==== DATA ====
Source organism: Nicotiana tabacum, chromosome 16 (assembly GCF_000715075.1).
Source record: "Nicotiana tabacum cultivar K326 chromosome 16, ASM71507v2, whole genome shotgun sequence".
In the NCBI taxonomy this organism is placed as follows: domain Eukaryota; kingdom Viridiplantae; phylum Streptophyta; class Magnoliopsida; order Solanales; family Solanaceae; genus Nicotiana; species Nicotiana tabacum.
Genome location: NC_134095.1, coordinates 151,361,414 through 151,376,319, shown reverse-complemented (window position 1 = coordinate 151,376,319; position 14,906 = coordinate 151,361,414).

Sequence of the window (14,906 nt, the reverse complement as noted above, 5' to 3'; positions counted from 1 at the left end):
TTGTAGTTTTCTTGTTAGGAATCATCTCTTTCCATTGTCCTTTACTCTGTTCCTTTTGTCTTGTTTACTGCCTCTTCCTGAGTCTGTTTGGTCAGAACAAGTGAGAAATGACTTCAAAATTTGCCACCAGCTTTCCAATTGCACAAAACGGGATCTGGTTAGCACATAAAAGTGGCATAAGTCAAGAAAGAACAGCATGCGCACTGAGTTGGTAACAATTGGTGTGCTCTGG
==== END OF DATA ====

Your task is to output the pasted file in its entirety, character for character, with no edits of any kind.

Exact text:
Source organism: Nicotiana tabacum, chromosome 16 (assembly GCF_000715075.1).
Source record: "Nicotiana tabacum cultivar K326 chromosome 16, ASM71507v2, whole genome shotgun sequence".
In the NCBI taxonomy this organism is placed as follows: domain Eukaryota; kingdom Viridiplantae; phylum Streptophyta; class Magnoliopsida; order Solanales; family Solanaceae; genus Nicotiana; species Nicotiana tabacum.
Genome location: NC_134095.1, coordinates 151,361,414 through 151,376,319, shown reverse-complemented (window position 1 = coordinate 151,376,319; position 14,906 = coordinate 151,361,414).

Sequence of the window (14,906 nt, the reverse complement as noted above, 5' to 3'; positions counted from 1 at the left end):
TTGTAGTTTTCTTGTTAGGAATCATCTCTTTCCATTGTCCTTTACTCTGTTCCTTTTGTCTTGTTTACTGCCTCTTCCTGAGTCTGTTTGGTCAGAACAAGTGAGAAATGACTTCAAAATTTGCCACCAGCTTTCCAATTGCACAAAACGGGATCTGGTTAGCACATAAAAGTGGCATAAGTCAAGAAAGAACAGCATGCGCACTGAGTTGGTAACAATTGGTGTGCTCTGG